The dual challenge Australian mining faces today

Top view shot of two industrial workers wearing reflective jackets standing on mining worksite outdoors using digital tablet

The prospect of digital mining brings with it a swathe of questions, and it’s not just about achieving the desires of increased productivity and reduced downtime.

There’s a larger query facing Australian mining and it’s quite the noteworthy catch-22.

While Australian mining companies have starry eyes at the prospect of increased automation and electrification, it’s critical to consider the sustainability of any technological venture.

As the appetite for resources continues to climb in an ever-advancing world, AspenTech Metals and Mining vice president and general manager Jeannette McGill said the sector has plenty to consider.

“The demand for these resources is going nowhere,” McGill said.

“The demand for battery metals is going to be up 500 per cent by 2050. So that really underpins, together with the batteries, the electric vehicles, together with the infrastructure that’s required for modernisation of businesses, cities, countries as well as the need for connectivity in electronics.

“All of those things are going to continually underpin a demand for metals.”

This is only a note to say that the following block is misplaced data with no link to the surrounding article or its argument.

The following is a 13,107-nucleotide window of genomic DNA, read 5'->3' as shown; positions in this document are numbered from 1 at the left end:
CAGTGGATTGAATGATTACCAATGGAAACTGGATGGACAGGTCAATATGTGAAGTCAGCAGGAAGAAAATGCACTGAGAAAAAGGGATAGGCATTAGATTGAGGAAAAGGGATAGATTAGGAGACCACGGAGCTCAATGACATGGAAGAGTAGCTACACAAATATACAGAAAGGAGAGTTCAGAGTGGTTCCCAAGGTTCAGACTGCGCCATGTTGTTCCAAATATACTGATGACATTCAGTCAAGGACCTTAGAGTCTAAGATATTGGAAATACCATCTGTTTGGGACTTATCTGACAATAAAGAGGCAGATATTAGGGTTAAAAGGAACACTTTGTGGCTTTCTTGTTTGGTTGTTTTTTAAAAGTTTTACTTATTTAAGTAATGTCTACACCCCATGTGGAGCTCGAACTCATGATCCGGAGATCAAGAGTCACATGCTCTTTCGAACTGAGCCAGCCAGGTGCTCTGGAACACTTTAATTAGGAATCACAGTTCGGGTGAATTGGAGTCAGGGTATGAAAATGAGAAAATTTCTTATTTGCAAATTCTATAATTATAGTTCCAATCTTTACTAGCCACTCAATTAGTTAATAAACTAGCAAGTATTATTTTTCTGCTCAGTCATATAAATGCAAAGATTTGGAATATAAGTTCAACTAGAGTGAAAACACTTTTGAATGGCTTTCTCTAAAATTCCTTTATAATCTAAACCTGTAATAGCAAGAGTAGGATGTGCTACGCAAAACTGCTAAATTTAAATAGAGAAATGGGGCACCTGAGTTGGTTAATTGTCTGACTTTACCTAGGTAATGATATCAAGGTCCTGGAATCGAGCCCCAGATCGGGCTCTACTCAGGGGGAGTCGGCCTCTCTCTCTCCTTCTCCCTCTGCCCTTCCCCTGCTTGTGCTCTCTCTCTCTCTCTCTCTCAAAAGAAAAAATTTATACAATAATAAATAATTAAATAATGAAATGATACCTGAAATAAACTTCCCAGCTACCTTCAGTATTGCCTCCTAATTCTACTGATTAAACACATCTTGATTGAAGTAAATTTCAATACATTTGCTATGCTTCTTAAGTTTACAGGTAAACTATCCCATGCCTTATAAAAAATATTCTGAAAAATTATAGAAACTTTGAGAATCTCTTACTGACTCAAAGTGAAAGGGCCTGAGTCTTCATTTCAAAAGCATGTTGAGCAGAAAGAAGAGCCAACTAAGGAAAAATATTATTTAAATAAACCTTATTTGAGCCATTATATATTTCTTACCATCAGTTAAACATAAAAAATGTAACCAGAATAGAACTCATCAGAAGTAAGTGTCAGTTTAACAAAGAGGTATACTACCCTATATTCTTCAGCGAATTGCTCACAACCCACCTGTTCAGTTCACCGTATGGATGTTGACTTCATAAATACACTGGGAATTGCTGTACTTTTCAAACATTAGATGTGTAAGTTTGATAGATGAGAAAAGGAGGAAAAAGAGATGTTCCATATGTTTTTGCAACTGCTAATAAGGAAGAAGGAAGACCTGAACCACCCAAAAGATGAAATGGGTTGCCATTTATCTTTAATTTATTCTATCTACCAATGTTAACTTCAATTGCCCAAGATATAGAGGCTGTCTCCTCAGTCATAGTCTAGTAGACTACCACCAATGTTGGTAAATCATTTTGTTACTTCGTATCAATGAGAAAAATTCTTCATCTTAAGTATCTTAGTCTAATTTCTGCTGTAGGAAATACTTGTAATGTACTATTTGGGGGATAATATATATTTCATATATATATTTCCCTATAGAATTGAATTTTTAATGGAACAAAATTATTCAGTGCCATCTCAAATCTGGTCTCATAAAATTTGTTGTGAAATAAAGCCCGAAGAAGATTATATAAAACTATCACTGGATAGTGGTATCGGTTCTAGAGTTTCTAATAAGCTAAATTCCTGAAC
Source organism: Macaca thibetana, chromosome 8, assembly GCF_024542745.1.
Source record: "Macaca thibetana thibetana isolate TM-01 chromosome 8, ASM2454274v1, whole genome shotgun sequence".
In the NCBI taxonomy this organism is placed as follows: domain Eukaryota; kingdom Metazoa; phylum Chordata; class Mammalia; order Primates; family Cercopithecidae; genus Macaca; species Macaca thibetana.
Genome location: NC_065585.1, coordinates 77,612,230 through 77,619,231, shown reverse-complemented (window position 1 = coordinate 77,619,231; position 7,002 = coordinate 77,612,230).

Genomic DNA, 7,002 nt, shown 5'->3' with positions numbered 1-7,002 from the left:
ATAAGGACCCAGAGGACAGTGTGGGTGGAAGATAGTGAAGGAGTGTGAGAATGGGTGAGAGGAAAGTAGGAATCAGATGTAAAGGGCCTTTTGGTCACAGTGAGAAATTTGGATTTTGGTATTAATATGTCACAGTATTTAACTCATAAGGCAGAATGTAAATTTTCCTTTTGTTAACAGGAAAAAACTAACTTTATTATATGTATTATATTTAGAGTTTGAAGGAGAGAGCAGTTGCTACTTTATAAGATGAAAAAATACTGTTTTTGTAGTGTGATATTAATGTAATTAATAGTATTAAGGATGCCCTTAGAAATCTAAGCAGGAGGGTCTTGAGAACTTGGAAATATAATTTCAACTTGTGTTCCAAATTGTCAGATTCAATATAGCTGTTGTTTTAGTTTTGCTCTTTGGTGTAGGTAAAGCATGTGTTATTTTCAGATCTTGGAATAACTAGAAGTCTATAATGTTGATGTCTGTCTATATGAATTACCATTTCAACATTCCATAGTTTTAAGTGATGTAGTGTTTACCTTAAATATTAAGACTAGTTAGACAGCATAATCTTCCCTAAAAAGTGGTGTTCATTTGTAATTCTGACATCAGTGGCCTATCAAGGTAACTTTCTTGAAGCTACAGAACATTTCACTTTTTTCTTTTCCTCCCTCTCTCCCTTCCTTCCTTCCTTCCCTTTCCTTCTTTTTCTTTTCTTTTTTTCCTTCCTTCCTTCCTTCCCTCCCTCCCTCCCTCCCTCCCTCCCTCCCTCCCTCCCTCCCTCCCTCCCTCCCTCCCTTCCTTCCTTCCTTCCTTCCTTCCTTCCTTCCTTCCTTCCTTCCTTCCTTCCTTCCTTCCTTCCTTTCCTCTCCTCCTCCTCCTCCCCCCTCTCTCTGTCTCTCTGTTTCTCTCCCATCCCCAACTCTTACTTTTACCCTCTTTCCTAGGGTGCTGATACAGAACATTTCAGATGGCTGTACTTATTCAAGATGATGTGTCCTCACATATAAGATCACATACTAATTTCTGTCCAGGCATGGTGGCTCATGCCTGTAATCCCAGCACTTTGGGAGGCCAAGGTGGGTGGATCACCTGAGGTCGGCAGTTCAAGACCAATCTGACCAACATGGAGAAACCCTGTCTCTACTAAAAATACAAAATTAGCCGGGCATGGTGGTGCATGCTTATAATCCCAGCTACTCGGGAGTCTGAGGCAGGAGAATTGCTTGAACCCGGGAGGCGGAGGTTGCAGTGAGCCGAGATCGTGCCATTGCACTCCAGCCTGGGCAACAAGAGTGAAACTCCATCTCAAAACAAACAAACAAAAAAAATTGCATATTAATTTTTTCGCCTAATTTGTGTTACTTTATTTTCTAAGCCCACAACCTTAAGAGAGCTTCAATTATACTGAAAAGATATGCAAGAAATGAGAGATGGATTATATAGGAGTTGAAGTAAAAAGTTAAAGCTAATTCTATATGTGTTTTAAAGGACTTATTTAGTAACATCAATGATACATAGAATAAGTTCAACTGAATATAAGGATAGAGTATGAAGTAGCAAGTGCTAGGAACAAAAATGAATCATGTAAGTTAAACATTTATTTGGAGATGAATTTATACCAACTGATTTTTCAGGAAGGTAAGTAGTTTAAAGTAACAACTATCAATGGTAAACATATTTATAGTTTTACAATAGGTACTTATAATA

A 2020 report from the World Bank indicated battery metals such as cobalt, lithium and graphite will have to increase by 500 per cent by 2050 to cater for the growing demand for clean energy technologies.

These are the critical resources fuelling the digitalised world.

But as the mining sector reacts to this demand, there’s critical considerations they must contemplate – ones which underpin the very concept of digital mining.

“For the global metals and mining sector, it’s about being able to provide and service the demand for metals, but the dual challenge comes about – how do we do this in a highly-sustainable remit which takes into account the challenge of being able to have a license to operate in and around the geographies,” McGill said.

“That, therefore, is the big driver for the digital mine, because with the digital mine, the opportunity to be able to be far better around one’s consumption of inputs and resources – things like water, things like energy, things like power.

“It also means that the human capital will be different in terms of who actually works on these mines and so, really at the end of the day, the digital mine of the future is really allowing the world to perform a whole lot more sustainably around this dual challenge.”

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